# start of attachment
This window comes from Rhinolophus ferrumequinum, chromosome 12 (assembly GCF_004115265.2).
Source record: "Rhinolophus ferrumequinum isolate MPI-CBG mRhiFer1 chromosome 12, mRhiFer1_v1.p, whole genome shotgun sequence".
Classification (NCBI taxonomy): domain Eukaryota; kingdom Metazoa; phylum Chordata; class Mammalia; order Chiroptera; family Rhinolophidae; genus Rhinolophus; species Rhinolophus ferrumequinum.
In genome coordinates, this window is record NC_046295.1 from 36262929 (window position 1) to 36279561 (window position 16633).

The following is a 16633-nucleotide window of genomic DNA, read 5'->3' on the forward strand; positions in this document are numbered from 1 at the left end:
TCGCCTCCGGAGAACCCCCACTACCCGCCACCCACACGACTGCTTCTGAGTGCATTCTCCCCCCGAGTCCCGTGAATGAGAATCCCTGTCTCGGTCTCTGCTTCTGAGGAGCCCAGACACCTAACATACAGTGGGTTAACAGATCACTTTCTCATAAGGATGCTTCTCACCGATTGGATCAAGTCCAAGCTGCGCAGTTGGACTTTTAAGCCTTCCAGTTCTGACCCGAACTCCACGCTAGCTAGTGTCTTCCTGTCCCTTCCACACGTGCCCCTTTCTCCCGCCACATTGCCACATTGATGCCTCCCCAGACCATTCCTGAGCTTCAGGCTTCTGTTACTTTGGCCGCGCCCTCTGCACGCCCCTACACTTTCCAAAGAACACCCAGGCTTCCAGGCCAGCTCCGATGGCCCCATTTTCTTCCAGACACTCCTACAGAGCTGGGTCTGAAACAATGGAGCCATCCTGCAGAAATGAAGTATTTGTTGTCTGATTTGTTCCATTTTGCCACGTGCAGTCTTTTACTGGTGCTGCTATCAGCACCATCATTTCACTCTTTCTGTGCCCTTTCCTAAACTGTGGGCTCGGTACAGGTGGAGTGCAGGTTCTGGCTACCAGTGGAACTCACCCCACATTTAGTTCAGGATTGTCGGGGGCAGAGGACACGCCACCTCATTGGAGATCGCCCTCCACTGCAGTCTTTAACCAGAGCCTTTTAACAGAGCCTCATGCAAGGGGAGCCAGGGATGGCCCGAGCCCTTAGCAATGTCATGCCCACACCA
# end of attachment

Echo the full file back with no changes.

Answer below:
This window comes from Rhinolophus ferrumequinum, chromosome 12 (assembly GCF_004115265.2).
Source record: "Rhinolophus ferrumequinum isolate MPI-CBG mRhiFer1 chromosome 12, mRhiFer1_v1.p, whole genome shotgun sequence".
Classification (NCBI taxonomy): domain Eukaryota; kingdom Metazoa; phylum Chordata; class Mammalia; order Chiroptera; family Rhinolophidae; genus Rhinolophus; species Rhinolophus ferrumequinum.
In genome coordinates, this window is record NC_046295.1 from 36262929 (window position 1) to 36279561 (window position 16633).

The following is a 16633-nucleotide window of genomic DNA, read 5'->3' on the forward strand; positions in this document are numbered from 1 at the left end:
TCGCCTCCGGAGAACCCCCACTACCCGCCACCCACACGACTGCTTCTGAGTGCATTCTCCCCCCGAGTCCCGTGAATGAGAATCCCTGTCTCGGTCTCTGCTTCTGAGGAGCCCAGACACCTAACATACAGTGGGTTAACAGATCACTTTCTCATAAGGATGCTTCTCACCGATTGGATCAAGTCCAAGCTGCGCAGTTGGACTTTTAAGCCTTCCAGTTCTGACCCGAACTCCACGCTAGCTAGTGTCTTCCTGTCCCTTCCACACGTGCCCCTTTCTCCCGCCACATTGCCACATTGATGCCTCCCCAGACCATTCCTGAGCTTCAGGCTTCTGTTACTTTGGCCGCGCCCTCTGCACGCCCCTACACTTTCCAAAGAACACCCAGGCTTCCAGGCCAGCTCCGATGGCCCCATTTTCTTCCAGACACTCCTACAGAGCTGGGTCTGAAACAATGGAGCCATCCTGCAGAAATGAAGTATTTGTTGTCTGATTTGTTCCATTTTGCCACGTGCAGTCTTTTACTGGTGCTGCTATCAGCACCATCATTTCACTCTTTCTGTGCCCTTTCCTAAACTGTGGGCTCGGTACAGGTGGAGTGCAGGTTCTGGCTACCAGTGGAACTCACCCCACATTTAGTTCAGGATTGTCGGGGGCAGAGGACACGCCACCTCATTGGAGATCGCCCTCCACTGCAGTCTTTAACCAGAGCCTTTTAACAGAGCCTCATGCAAGGGGAGCCAGGGATGGCCCGAGCCCTTAGCAATGTCATGCCCACACCA